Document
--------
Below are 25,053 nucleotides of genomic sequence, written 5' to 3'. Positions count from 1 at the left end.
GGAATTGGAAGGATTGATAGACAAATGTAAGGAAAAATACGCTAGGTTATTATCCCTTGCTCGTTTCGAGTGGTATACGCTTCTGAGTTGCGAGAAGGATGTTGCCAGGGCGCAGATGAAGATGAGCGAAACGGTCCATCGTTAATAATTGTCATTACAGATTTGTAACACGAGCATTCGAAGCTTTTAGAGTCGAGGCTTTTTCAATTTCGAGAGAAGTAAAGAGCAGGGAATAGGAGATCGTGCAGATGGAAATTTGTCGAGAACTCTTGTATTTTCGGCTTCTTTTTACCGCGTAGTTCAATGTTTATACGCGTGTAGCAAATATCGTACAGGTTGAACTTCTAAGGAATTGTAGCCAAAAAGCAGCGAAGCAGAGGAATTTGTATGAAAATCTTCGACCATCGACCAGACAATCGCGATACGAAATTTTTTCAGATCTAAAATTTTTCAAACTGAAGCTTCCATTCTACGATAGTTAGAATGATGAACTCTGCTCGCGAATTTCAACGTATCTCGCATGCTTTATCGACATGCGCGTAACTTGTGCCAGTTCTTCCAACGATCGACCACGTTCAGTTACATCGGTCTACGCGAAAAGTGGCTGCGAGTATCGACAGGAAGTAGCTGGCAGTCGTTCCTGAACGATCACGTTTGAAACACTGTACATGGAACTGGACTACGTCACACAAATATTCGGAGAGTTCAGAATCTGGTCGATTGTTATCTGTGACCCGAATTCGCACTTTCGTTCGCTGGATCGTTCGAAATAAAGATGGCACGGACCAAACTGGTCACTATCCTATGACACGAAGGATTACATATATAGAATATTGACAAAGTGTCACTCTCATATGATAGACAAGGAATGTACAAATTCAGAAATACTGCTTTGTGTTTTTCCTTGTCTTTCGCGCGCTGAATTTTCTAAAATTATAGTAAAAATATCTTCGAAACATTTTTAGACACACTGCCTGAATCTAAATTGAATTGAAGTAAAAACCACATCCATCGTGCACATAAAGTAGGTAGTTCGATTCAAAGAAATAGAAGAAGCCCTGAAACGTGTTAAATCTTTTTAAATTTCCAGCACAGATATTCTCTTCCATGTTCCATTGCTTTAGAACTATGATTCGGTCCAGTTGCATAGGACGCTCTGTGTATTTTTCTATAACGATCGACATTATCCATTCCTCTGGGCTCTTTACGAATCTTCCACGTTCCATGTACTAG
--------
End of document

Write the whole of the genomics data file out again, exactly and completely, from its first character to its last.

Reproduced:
Below are 25,053 nucleotides of genomic sequence, written 5' to 3'. Positions count from 1 at the left end.
GGAATTGGAAGGATTGATAGACAAATGTAAGGAAAAATACGCTAGGTTATTATCCCTTGCTCGTTTCGAGTGGTATACGCTTCTGAGTTGCGAGAAGGATGTTGCCAGGGCGCAGATGAAGATGAGCGAAACGGTCCATCGTTAATAATTGTCATTACAGATTTGTAACACGAGCATTCGAAGCTTTTAGAGTCGAGGCTTTTTCAATTTCGAGAGAAGTAAAGAGCAGGGAATAGGAGATCGTGCAGATGGAAATTTGTCGAGAACTCTTGTATTTTCGGCTTCTTTTTACCGCGTAGTTCAATGTTTATACGCGTGTAGCAAATATCGTACAGGTTGAACTTCTAAGGAATTGTAGCCAAAAAGCAGCGAAGCAGAGGAATTTGTATGAAAATCTTCGACCATCGACCAGACAATCGCGATACGAAATTTTTTCAGATCTAAAATTTTTCAAACTGAAGCTTCCATTCTACGATAGTTAGAATGATGAACTCTGCTCGCGAATTTCAACGTATCTCGCATGCTTTATCGACATGCGCGTAACTTGTGCCAGTTCTTCCAACGATCGACCACGTTCAGTTACATCGGTCTACGCGAAAAGTGGCTGCGAGTATCGACAGGAAGTAGCTGGCAGTCGTTCCTGAACGATCACGTTTGAAACACTGTACATGGAACTGGACTACGTCACACAAATATTCGGAGAGTTCAGAATCTGGTCGATTGTTATCTGTGACCCGAATTCGCACTTTCGTTCGCTGGATCGTTCGAAATAAAGATGGCACGGACCAAACTGGTCACTATCCTATGACACGAAGGATTACATATATAGAATATTGACAAAGTGTCACTCTCATATGATAGACAAGGAATGTACAAATTCAGAAATACTGCTTTGTGTTTTTCCTTGTCTTTCGCGCGCTGAATTTTCTAAAATTATAGTAAAAATATCTTCGAAACATTTTTAGACACACTGCCTGAATCTAAATTGAATTGAAGTAAAAACCACATCCATCGTGCACATAAAGTAGGTAGTTCGATTCAAAGAAATAGAAGAAGCCCTGAAACGTGTTAAATCTTTTTAAATTTCCAGCACAGATATTCTCTTCCATGTTCCATTGCTTTAGAACTATGATTCGGTCCAGTTGCATAGGACGCTCTGTGTATTTTTCTATAACGATCGACATTATCCATTCCTCTGGGCTCTTTACGAATCTTCCACGTTCCATGTACTAG